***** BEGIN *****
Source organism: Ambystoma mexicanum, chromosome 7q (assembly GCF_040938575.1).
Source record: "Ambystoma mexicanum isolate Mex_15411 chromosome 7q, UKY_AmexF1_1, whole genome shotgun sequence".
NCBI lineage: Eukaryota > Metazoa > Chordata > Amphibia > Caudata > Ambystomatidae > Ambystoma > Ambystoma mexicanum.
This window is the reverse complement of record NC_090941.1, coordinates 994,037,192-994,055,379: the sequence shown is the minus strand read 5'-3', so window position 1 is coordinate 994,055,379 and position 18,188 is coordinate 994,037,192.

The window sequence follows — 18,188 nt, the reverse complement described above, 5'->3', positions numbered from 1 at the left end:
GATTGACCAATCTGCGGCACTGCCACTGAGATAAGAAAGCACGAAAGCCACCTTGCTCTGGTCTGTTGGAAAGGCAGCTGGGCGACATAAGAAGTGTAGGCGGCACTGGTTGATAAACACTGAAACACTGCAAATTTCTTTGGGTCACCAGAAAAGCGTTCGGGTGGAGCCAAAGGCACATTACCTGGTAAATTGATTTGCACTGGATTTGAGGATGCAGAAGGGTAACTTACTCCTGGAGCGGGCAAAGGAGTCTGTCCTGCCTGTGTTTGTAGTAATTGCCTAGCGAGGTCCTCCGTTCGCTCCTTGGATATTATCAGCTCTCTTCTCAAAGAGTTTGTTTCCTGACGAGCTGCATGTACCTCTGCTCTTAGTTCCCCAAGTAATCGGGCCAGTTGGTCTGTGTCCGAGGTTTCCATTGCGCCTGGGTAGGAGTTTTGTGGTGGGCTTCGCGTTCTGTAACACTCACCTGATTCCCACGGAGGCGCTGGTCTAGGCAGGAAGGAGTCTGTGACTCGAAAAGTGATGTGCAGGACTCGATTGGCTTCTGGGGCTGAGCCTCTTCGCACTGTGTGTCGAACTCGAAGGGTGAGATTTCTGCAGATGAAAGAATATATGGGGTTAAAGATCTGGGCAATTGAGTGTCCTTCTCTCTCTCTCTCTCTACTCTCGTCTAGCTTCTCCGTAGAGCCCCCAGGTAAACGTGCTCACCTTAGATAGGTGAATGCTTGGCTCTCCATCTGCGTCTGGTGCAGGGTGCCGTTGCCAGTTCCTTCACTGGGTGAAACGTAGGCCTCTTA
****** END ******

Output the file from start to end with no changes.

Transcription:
Source organism: Ambystoma mexicanum, chromosome 7q (assembly GCF_040938575.1).
Source record: "Ambystoma mexicanum isolate Mex_15411 chromosome 7q, UKY_AmexF1_1, whole genome shotgun sequence".
NCBI lineage: Eukaryota > Metazoa > Chordata > Amphibia > Caudata > Ambystomatidae > Ambystoma > Ambystoma mexicanum.
This window is the reverse complement of record NC_090941.1, coordinates 994,037,192-994,055,379: the sequence shown is the minus strand read 5'-3', so window position 1 is coordinate 994,055,379 and position 18,188 is coordinate 994,037,192.

The window sequence follows — 18,188 nt, the reverse complement described above, 5'->3', positions numbered from 1 at the left end:
GATTGACCAATCTGCGGCACTGCCACTGAGATAAGAAAGCACGAAAGCCACCTTGCTCTGGTCTGTTGGAAAGGCAGCTGGGCGACATAAGAAGTGTAGGCGGCACTGGTTGATAAACACTGAAACACTGCAAATTTCTTTGGGTCACCAGAAAAGCGTTCGGGTGGAGCCAAAGGCACATTACCTGGTAAATTGATTTGCACTGGATTTGAGGATGCAGAAGGGTAACTTACTCCTGGAGCGGGCAAAGGAGTCTGTCCTGCCTGTGTTTGTAGTAATTGCCTAGCGAGGTCCTCCGTTCGCTCCTTGGATATTATCAGCTCTCTTCTCAAAGAGTTTGTTTCCTGACGAGCTGCATGTACCTCTGCTCTTAGTTCCCCAAGTAATCGGGCCAGTTGGTCTGTGTCCGAGGTTTCCATTGCGCCTGGGTAGGAGTTTTGTGGTGGGCTTCGCGTTCTGTAACACTCACCTGATTCCCACGGAGGCGCTGGTCTAGGCAGGAAGGAGTCTGTGACTCGAAAAGTGATGTGCAGGACTCGATTGGCTTCTGGGGCTGAGCCTCTTCGCACTGTGTGTCGAACTCGAAGGGTGAGATTTCTGCAGATGAAAGAATATATGGGGTTAAAGATCTGGGCAATTGAGTGTCCTTCTCTCTCTCTCTCTCTACTCTCGTCTAGCTTCTCCGTAGAGCCCCCAGGTAAACGTGCTCACCTTAGATAGGTGAATGCTTGGCTCTCCATCTGCGTCTGGTGCAGGGTGCCGTTGCCAGTTCCTTCACTGGGTGAAACGTAGGCCTCTTA